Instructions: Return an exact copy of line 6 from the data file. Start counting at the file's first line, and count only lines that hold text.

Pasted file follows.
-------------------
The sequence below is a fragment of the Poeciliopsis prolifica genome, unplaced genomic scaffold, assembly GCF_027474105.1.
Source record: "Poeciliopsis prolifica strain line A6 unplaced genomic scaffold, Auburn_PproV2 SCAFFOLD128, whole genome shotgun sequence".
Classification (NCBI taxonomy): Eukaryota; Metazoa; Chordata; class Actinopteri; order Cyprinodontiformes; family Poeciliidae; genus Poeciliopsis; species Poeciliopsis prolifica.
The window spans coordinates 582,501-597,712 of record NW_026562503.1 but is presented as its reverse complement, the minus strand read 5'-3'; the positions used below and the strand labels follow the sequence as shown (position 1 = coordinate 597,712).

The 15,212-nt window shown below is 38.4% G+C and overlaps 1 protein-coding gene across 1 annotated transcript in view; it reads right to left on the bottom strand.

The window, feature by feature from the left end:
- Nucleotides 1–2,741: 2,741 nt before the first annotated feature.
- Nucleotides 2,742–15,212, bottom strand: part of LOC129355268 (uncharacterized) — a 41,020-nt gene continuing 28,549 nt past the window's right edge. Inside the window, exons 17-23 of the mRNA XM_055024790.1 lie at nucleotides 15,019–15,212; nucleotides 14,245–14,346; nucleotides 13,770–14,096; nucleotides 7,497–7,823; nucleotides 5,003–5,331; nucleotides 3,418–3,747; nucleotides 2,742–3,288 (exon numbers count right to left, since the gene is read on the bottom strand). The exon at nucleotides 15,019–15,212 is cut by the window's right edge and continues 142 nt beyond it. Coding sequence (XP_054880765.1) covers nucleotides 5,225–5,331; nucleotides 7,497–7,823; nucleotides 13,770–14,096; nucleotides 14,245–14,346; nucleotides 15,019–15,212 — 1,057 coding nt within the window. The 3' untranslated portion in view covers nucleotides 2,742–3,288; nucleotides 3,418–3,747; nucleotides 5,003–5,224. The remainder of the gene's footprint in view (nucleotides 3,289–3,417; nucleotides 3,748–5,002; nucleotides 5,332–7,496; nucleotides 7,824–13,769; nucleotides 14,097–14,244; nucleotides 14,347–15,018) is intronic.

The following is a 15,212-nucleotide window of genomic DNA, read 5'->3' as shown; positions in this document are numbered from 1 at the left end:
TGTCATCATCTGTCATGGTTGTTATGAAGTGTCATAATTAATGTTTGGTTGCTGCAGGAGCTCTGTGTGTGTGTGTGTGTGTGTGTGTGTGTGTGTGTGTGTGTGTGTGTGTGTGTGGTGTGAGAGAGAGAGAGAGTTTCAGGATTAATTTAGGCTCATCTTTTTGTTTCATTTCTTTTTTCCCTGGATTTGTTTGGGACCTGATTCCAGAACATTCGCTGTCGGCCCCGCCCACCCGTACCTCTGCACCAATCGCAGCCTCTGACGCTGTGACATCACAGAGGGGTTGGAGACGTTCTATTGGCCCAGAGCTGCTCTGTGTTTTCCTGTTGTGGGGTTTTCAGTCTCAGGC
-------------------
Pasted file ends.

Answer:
The window, feature by feature from the left end: